Americans Falling Victim To Dangerous New Scam

Photo by Clint Patterson on Unsplash

( – Caution is the keyword when it comes to the rising prevalence of “Phantom Hacker” scams, as per the latest advisory from the FBI’s Denver office. The unscrupulous individuals behind these elaborate ruses employ a multi-step approach to con people, particularly those of an older age bracket. The culprits often misrepresent themselves, claiming to be from technical support, banks, or even government agencies, thereby weaving an intricate web of deception.

Initially, victims are lured into the scam by someone posing as tech support from a reputable company. The impostor then convinces the victim to install software that grants remote access to their computer. This is usually facilitated via phone calls, text messages, emails, or even unsolicited computer pop-ups. Once inside, the scammer often redirects the victim’s attention to their bank accounts, claiming they have been compromised.

As the scheme progresses, the victim might then be contacted by another scammer impersonating bank personnel. Here, the victim is usually directed to relocate their funds—either via wire transfers, cash transactions, or conversion to cryptocurrency—often to a foreign account, purportedly to safeguard against an imaginary security breach.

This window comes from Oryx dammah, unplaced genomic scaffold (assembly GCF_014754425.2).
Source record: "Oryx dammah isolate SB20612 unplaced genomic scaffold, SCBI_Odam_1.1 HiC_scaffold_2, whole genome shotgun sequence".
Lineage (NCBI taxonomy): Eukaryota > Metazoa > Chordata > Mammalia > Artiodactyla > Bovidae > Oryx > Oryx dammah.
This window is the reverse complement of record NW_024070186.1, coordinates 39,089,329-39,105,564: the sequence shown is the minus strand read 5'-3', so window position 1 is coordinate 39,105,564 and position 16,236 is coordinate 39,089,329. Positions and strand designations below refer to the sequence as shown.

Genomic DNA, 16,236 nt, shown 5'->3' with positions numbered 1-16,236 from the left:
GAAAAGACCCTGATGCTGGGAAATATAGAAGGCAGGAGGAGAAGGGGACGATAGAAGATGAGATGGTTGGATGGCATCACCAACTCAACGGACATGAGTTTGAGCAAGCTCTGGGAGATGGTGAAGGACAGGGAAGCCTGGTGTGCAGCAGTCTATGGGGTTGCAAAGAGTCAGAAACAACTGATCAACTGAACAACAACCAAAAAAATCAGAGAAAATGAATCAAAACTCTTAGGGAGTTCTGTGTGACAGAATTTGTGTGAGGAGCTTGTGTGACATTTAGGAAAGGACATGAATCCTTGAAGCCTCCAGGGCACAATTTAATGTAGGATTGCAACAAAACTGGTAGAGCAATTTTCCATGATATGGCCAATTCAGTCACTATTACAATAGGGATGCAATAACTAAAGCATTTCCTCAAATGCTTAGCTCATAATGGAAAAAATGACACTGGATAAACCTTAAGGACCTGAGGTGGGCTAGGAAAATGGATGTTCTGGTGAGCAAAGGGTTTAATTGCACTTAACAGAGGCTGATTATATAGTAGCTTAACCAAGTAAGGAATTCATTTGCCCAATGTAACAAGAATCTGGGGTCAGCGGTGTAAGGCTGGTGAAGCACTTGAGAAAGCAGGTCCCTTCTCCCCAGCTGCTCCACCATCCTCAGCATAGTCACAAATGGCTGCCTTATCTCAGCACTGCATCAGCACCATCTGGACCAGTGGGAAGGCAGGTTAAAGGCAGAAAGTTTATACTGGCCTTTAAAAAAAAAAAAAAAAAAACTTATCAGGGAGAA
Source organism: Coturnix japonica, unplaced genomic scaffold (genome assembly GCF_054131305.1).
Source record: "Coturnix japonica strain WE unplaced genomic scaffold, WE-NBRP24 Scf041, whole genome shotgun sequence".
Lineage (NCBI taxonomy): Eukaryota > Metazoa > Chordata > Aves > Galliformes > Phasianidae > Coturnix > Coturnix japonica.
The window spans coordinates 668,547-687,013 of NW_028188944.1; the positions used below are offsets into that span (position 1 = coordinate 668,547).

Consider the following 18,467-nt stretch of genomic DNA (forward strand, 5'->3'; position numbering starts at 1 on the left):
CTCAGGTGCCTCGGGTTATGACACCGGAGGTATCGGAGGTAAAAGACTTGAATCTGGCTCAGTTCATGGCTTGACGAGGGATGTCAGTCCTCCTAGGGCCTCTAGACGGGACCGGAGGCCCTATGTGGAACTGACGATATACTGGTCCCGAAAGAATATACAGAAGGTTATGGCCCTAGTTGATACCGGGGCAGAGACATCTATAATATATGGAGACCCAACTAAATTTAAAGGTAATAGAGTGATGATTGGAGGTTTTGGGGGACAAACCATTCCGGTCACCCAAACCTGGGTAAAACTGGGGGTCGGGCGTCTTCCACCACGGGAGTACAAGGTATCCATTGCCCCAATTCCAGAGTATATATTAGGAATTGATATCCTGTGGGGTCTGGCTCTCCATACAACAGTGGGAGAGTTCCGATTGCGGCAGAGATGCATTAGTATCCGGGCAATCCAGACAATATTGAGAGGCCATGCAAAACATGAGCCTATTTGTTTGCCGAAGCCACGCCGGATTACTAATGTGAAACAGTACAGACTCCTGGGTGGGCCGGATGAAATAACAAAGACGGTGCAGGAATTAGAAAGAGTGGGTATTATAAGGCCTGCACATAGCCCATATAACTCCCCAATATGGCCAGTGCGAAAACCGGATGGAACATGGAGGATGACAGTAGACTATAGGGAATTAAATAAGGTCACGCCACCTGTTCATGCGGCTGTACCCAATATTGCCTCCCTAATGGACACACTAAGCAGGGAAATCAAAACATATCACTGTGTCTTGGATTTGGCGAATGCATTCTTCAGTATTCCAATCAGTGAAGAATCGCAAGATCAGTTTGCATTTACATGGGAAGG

Yet another impostor, claiming to be from a government agency, may later encourage the victim to move the funds to a new ‘alias’ account, supposedly for added security. Unfortunately, the end result is usually devastating. Victims may lose their life’s savings, including retirement and investment accounts, under the false impression that they’re securing their assets.

According to recent statistics, the FBI’s Internet Crime Complaint Center received about 19,000 tech support scam complaints during the first half of 2023 alone. This has led to a staggering $542 million in losses, a shocking 40% increase year-over-year. Nearly half of these victims were above the age of 60, highlighting the vulnerability of older citizens.

To mitigate the risk of becoming a victim, one should steer clear of clicking on unsolicited pop-ups or links and avoid calling phone numbers embedded within such content. Also, never download software at the urging of an unidentified person or grant them control over your devices.

It’s crucial to remember, as the FBI emphasizes, that no genuine U.S. Government entity will ever ask for payments via wire transfers, cryptocurrency, or prepaid cards. By staying vigilant and cautious, one can significantly reduce the likelihood of falling prey to these predatory scams.

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